Learning about Sustainable Living

The Eco-Committe at Shea O’Connor School in Nottingham Road have chosen to focus on Sustainable Technology for their WESSA Eco-Schools portfolio this year. After successfully earning their International Green Flag in 2010 under the guidance of the Midlands Meander Education Project, the very enthusiastic learners on the Eco-Committee have taken over the task of retaining their Green Flag status from the teachers.

Midlands Conservancies Forum offered to arrange some fieldtrips to support their learning in Sustainable Technology.  At Entabeni they learnt about a donkey boiler using alien wood as fuel and how vulnerable solar panels were to theft, at WESSA Sustainability Commons they learnt about rain harvesting, heat pumps, sky lights and recycling.  Yesterday, they visited two homesteads in Dargle to find out how people are actually living in a more sustainable way. African Insight provided the transport.

First stop was Lane’s End Farm, home of Susi and Andrew Anderson, where they met the utility ducks and chickens which supply eggs and meat and the exotic species which provide additional income.  Andrew explained his views on Sustainable Living and reducing one’s resource consumption. “There are so many different ideas, so it is important to gather as much information as you can, to find which is best suited your lifestyle and needs. Different circumstances need different solutions” He added “The three most effective ways to effect you carbon footprint is transportation, energy use and diet. We can’t leave it up to the Government, we have to take personal responsibility”.Andrew was most impressed with the learners knowledge, commenting that often the 2nd year varsity students who come on his trips don’t understand terms like symbiosis and carbon footprint.  “We try so hard to teach others at school about these things, said Vusi Mvelase, “but sometimes they just don’t want to know.”  Andrew encouraged them in their efforts saying that behaviour change is always slow and  that if they influence just one person in their lives, they have made a difference.At Lane’s End attention is paid to being as food independant as possible. Each component is linked to another to make the best use of the sunlight falling on the farm. The cows convert the grass into meat and milk, provide manure for the compost heaps and biogas digester. Keeping cows can create lots of flies, so the chickens wander around eating fly larvae to reduce this problem and provide eggs, meat and manure. Goats keep the invasive alien vegetation on the banks of the Mngeni river under control.The highlight of the morning was seeing how the biogas digester worked as the learners had built a model of one for a recent science expo. Nigel explained that only a bucket of manure (about 5kgs) was needed to keep it working and producing more gas than they could use. Cooking is done on the gas and hot water provided for daily showers. Sanele Maduna was most impressed at this saying “Geysers waste so much energy and there are problems with solar geysers on rainy days,” adding “We really should use this system at school to cook. We could be an example for the whole  community.”Then Mlungisi explained how compost was made layering straw, manure and greens from the gardens on the multiple heaps under the trees.When it had heated up properly (we could feel the heat by sticking our hands into the middle of one) and decomposed, it was used in the vegetable garden.  This garden supplies much of the needs of the household and excess is sold to neighbours or at the Dargle Local Market. Eveyone was impressed to learn that Susi made yoghurt and cheese from the excess milk too.Then it was around the base of iNhlosane to Rainbow Homestead, the off the grid home of Sam Rose and Shine Murphy.  Shine explained how he had an ‘ordinary lifestyle’ growing up and only when travelling in Asia did he start to ask why his life was so different to that of others.  After trying to make a difference from his base in London, he realised that he needed to be a living example – it is not about words, it is about action – and moved home to Africa. After ceremoniously cutting through their Eskom electricity line, they have been living ‘off the grid’ for the past few years. Generating all the energy they need from a couple of solar panels, fireplaces, a parabolic sunstove and a solar oven, is pretty impressive.Passionate about permaculture, the vegetable garden at Rainbow is  a great example of these principles. Nothing is wasted, there is no “rubbish bin”.  The flourishing food garden supplies their community of ten with fresh greens and vegetables.  Situated on a sunny slope, deep swales catch all the water which falls, rather than allowing it to drain away into the valley.  Nitrogen fixing acacias, and fruit trees, are planted on the ridges, providing some shade and shelter from hail as well as biomass when they are felled (‘chop and drop’ is what Shine calls it) into the swales.Compost heaps are everywhere around the garden.   Much effort is put into building the soil.  Comfrey, which mines minerals from deep in the ground, is planted everywhere and used to make comfrey tea – an extremely good fertilizer and also added to the compost heaps. It is also great at healing broken bones – something Shine tested when he broke his collar bone a couple of years ago.  “This garden is also our medicine chest, we seldom need to go to a doctor”.A solar driven dehydrator dries herbs and excess fruit for storage. There was much enthusiastic discussion about how it works.There is a small worm farm to create vermi-compost and worm tea, and the composting toilets the family use provide lots of good organic matter which is worked into the garden beds. Nothing is taken off site – everything goes back into the soil. A bee hive is close by as the importance of bees in a garden cannot be over emphasised. Learners guessed that the eco-systems services which bees provide through pollination was probably worth millions.Lots of fragrant Buddleja shrubs are planted as wind breaks, which along with Ouhout, Polygala myrtifolia and Halleria lucida provide nectar for the bees and birds. “I am starting a food forest, which will eventually look after itself and create soil all on it’s own” Shine says “It will hug our home and protect us from the cold winds.”Their home is built from wood sourced on site – only the poles and roof had to be brought in.  “If I built it again, I would definately use wattle and daub – it is the best building material in the world.” Unfortunately, the wooden cabin has gaps which let in cold air – the family collects all soft plastics on the farm, tightly packs them into mesh fruit bags and stuffs them into corners and crack – they work a treat. To escape the fierce heat outside, everyone enjoyed a cup of solar brewed fresh mint tea and played with the newly arrived kitten indoors.Cooking is done in solar stoves, hot boxes and with gas as back up.  Washing water is heated in a donkey boiler or in big pots on the sunstove. Black pipes laid on the ground in the sun mean hot showers are available after a hard day in the garden and a fire bath is a family favourite. An outdoor enamel bath is filled with water and a fire lit beneath it to provide the most luxurious bathing experience beneath the stars.Solar panels and 400amps of battery provide enough power for their laptop, hand held blender, plenty of LED lighting and even the sewing machine.“Eish this guy is intelligent” said Lungisane Mthalane following Shine around asking questions, “I didn’t know that someone in South Africa can live like this. It is impressive.”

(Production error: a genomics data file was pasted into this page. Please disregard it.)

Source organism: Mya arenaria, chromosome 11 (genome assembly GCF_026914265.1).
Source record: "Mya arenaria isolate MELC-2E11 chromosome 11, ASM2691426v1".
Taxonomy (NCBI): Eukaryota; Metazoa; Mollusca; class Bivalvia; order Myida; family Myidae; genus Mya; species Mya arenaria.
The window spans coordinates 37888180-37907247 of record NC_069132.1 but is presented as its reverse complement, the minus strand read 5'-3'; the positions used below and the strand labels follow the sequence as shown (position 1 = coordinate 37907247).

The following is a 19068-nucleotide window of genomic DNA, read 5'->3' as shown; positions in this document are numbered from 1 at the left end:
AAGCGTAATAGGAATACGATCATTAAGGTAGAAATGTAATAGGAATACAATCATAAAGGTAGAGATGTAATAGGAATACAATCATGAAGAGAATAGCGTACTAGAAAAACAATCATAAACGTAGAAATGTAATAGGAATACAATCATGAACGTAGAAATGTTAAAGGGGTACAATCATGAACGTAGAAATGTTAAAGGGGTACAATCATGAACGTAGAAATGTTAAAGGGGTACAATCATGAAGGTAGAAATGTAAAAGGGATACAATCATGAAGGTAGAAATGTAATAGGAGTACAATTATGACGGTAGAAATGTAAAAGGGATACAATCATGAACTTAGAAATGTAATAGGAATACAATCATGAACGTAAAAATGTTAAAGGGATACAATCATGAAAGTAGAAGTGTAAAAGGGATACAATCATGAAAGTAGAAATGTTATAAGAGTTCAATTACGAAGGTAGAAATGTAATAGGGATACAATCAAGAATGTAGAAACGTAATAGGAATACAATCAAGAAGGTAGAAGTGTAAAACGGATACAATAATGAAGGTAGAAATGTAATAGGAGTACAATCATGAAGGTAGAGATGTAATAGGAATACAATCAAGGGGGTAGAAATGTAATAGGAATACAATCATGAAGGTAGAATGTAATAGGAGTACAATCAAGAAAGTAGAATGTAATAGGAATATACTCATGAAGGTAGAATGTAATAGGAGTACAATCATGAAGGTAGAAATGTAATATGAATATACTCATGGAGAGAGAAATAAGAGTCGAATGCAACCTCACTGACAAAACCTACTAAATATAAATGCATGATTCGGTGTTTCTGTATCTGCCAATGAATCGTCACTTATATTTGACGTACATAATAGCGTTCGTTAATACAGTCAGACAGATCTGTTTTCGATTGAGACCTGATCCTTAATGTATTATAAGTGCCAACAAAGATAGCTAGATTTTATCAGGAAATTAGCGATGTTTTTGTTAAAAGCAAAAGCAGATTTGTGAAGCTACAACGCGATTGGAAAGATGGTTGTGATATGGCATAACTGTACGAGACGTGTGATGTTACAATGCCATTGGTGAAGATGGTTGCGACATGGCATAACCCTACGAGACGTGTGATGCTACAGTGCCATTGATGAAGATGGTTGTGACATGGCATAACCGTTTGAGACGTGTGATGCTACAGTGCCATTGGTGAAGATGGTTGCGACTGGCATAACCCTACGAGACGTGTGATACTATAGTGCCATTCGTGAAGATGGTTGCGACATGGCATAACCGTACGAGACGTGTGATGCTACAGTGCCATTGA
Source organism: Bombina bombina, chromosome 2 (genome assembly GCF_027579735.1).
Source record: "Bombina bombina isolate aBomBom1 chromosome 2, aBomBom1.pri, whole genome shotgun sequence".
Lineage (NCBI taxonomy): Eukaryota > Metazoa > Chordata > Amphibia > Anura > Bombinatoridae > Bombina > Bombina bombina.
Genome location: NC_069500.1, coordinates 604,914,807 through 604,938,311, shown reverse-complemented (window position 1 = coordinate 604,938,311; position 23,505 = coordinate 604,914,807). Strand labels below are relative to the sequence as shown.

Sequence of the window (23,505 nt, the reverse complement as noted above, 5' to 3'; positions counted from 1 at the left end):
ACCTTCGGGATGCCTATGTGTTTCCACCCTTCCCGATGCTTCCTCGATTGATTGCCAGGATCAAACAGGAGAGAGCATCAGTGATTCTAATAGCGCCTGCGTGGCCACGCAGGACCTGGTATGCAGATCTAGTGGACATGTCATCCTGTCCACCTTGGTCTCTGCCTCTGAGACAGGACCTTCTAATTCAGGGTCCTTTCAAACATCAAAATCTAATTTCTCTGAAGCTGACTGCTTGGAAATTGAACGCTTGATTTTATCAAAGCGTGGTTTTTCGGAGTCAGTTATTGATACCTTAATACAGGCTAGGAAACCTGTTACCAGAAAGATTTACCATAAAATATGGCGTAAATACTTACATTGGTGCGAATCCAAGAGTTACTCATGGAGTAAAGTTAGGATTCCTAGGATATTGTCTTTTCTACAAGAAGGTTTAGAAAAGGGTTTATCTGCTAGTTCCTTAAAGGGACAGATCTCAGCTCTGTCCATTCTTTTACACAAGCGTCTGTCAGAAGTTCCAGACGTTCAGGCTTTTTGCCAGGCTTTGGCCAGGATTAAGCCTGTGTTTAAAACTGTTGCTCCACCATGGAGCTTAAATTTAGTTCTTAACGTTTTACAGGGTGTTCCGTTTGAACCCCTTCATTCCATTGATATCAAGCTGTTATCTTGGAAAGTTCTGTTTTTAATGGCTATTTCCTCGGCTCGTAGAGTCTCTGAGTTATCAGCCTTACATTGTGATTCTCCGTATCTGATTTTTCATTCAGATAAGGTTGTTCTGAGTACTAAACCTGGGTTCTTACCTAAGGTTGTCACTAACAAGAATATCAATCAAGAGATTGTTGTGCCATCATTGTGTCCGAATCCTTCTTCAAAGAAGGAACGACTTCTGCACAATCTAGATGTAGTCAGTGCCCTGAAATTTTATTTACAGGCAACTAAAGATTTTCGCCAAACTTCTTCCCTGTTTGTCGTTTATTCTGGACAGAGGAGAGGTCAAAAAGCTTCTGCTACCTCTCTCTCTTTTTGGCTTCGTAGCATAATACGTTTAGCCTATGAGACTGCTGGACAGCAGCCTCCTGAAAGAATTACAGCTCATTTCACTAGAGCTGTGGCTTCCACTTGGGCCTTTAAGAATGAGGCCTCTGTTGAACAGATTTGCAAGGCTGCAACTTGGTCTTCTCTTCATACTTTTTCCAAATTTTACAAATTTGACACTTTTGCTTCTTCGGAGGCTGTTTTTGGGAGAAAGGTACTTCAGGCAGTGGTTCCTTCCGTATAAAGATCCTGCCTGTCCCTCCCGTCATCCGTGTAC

Rainbow is also an Eco-School and everyone was delighted to see the familiar green flag hanging on the classroom wall and read through the 2011 portfolio of work they had done to earn their flag. The classroom is a Yurt – built of wattle poles and canvas and all agreed it was a very nice place to learn.Rainbow Homestead and Sustainability Commons is very welcoming to anyone who would like to learn about sustainability and permaculture while they work. There is an overwhelming sense of abundance here, underpinned by the philosophy of “Live Simply so that others may Simply Live”. Contact them on 083-599-4792

Teacher, Antonia Mkhabela said after the fieldtrip “Now things we introduce at school will be sustained because the learners have seen it on site and experienced for themselves. Not just had someone come and tell them about it. They are doing what they are learning and seeing that the theory is implementable.”

Fantastic. Superb. The Best Day Ever. Lovely. Wonderful. Interesting. These were some of the words learners used to describe their experience.  The Midlands Conservancies Forum believes that education is key to helping change perceptions and behaviour so was pleased to be able to assist. “I have hope for the future when I meet young people like these.” concluded Andrew.

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4 thoughts on “Learning about Sustainable Living

  1. Bridget Ringdahl

    What an inspirational visit -this story needs to be shared as widely as possible. Please submit to the Witness too. Well done!

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  2. Liz Gow

    I got goosebumps reading this particular story: an illustrated tale of just two Midlands-based families succeeding in their efforts to live consciously and responsibly in order to leave a lighter footprint on this earth; and helping to expose our younger folk, at their early age, must surely have helpful results going forward – so much that each of us can do, good work – thank you